We also estimated the change in water content due to the evaporation of the droplets contained in the cloud. Toward this, we use the experimental data of Chao et al.17 reporting the variation of the droplet count as a function of droplet size produced by coughing at a distance of 10 mm from the mouth (Table II). Even if we assume that all the droplets have evaporated completely, the added water content of 4 × 10−7 kg is about two orders of magnitude smaller than the water content of the exhaled air. Similarly, the latent heat absorbed from the surrounding air is 0.9 J, which does not alter the temperature of moist air by more than 0.7 °C. Therefore, the estimates of temperature and RH presented above are deemed to be accurate under the set of assumptions employed.

Finally, we compare our model predictions with the data available in the literature. Based on a dimensional analysis, researchers10,11 had predicted a cubic dependence of final volume on the distance traveled, which is in agreement with Eq. (10) presented here. The present analysis utilizes experimental data as the input and is expected to be more accurate; such a detailed analysis of the cough-cloud is currently unavailable. An understanding of the evolution of cloud volume helps understand various other relevant parameters, such as temperature and RH calculated in the present work.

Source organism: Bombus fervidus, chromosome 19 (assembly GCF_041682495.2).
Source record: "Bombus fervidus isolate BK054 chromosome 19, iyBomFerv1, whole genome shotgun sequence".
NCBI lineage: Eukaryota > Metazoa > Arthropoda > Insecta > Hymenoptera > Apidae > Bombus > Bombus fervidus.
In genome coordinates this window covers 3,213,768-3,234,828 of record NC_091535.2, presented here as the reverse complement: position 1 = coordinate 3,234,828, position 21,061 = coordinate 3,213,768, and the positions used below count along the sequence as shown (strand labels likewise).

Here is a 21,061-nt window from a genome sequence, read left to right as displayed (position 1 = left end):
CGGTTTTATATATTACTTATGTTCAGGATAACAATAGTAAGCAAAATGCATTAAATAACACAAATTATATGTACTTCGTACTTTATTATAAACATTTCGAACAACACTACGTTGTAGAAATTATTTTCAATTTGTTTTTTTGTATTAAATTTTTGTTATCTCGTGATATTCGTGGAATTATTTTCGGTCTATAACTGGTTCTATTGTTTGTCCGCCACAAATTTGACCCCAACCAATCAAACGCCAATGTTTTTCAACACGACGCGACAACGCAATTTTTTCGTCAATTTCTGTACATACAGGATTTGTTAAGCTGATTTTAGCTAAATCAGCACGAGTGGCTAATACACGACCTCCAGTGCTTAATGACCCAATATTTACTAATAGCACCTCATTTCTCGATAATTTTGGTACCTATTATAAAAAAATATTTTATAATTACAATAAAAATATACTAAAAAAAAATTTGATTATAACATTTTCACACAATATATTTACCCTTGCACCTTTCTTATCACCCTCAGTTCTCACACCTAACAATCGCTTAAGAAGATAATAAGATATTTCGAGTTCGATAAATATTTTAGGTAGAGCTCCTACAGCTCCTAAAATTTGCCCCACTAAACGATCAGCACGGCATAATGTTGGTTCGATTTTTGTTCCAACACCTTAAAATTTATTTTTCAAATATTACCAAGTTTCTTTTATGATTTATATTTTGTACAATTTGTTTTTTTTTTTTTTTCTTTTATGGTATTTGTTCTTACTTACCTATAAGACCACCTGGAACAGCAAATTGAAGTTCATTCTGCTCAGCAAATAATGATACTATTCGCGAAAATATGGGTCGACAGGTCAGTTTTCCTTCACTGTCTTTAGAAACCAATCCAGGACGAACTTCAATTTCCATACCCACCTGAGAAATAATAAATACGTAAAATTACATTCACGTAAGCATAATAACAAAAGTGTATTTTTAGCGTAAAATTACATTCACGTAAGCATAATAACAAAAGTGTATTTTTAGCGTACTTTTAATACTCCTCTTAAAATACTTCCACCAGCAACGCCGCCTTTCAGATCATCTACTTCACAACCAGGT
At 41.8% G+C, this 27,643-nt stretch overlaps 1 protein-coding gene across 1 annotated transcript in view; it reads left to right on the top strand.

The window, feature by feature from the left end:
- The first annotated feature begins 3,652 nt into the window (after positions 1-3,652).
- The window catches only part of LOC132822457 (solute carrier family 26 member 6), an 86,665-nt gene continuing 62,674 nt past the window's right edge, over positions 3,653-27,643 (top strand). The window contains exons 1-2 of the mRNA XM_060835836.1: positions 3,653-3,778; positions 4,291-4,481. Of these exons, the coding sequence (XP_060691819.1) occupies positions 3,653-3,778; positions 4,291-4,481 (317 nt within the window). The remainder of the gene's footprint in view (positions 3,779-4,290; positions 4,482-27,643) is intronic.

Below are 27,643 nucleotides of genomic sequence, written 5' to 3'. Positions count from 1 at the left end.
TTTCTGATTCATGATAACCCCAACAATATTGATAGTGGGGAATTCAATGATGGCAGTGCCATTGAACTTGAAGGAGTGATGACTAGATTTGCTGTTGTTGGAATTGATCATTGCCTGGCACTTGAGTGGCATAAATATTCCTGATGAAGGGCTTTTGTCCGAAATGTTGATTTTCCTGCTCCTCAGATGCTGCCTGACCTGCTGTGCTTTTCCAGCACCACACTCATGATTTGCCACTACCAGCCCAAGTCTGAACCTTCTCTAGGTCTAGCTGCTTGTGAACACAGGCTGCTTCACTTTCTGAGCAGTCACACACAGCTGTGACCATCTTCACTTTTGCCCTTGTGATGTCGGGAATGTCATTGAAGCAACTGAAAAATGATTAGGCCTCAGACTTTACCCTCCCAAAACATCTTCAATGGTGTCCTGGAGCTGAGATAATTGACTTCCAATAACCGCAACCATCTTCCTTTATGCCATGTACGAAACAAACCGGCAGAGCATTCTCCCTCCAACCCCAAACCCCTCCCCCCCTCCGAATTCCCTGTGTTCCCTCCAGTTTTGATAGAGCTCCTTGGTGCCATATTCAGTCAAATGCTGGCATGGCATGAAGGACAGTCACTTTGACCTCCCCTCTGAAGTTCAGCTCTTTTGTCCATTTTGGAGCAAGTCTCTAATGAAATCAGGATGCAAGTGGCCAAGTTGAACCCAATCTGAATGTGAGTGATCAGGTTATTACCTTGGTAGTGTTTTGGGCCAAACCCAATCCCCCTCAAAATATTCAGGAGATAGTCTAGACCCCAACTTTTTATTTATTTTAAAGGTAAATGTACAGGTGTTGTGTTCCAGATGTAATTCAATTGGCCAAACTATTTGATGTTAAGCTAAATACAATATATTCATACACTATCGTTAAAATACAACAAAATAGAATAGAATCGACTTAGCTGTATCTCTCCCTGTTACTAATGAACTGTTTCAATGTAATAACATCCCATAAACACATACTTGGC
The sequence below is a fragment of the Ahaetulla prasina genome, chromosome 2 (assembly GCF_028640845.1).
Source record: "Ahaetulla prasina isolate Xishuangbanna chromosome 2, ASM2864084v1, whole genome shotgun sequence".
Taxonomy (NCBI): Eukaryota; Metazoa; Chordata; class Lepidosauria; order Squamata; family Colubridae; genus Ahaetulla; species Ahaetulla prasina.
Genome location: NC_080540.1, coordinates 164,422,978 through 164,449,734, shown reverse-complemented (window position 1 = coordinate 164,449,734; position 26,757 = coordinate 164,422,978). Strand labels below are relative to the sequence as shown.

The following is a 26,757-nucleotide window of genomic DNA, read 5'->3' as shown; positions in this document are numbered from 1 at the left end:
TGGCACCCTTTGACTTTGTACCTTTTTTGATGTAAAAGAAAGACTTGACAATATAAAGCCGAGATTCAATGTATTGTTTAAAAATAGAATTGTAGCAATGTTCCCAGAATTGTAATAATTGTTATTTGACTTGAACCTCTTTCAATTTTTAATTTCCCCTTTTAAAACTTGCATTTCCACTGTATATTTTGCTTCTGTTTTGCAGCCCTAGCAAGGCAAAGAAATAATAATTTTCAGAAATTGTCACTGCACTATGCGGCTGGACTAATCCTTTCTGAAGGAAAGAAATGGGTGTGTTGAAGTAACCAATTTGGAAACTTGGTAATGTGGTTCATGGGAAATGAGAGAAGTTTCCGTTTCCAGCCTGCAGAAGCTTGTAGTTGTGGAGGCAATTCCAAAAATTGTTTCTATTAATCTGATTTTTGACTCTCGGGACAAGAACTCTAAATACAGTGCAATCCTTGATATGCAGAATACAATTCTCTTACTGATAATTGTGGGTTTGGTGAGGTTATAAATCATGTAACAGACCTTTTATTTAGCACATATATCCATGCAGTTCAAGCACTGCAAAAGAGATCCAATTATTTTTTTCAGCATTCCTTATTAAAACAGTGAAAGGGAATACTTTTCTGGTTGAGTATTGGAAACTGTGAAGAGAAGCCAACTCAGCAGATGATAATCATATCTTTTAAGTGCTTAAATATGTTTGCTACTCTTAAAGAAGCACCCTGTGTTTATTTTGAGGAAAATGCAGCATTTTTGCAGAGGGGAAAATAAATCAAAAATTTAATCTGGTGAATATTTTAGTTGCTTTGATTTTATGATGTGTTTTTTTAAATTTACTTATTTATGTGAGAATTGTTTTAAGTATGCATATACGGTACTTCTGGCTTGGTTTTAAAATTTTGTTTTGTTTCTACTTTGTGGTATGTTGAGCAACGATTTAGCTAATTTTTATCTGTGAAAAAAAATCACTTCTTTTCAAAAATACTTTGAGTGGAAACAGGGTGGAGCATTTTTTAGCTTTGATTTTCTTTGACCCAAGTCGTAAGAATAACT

As a further indirect validation of our result, we comment that Yin et al.31 who studied ventilation rates of 0.057 m3/s and 0.085 m3/s in a single inpatient room found that the above ventilation rates are sufficient with a person coughing in the room. With these ventilation rates, the present calculations suggest that the volume of the air equal to that of the cough-cloud can be removed in about 3 s in the worst case scenario.

In closure, the present study elucidates the mechanism of entertainment of surrounding air in the cough-cloud ejected by a human by using a mathematical model. The model utilizes available measurements of the cough-cloud. The evolving volume of the cloud is found to be independent of its initial velocity and shows a cubic dependence on the distance traveled by it. Our analysis suggests that the first 5 s–8 s after the commencement of the cough event are crucial for suspending the exhaled droplets in air and the infected air volume is around 23 times more than that ejected by coughing. The presence of a mask drastically reduces this volume and, consequently, significantly cuts down the risk of the infection to the other persons present in the room. Similarly, actions which drastically cut the distance traveled by the cloud, such as coughing into the elbow and the use of a handkerchief, can reduce the volume of a cough cloud and, therefore, the chances of dispersion of the virus. We briefly discuss the changes in temperature and relative humidity of the cloud, which could help in modeling the droplet distribution in the cloud.

While the model presented here is based on measurements of coughing, similar estimations can be made for the events of sneezing. The model can also be further extended for coughing or sneezing by several persons together or at different instances, interacting together in a same room. Similarly, the model can be extended to ambient airflow along or opposite to the direction of coughing. The key to the analysis in all the above cases would be knowing the decay rate of velocity with distance from the origin.

The data that support the findings of this study are available from the corresponding author(s) upon reasonable request.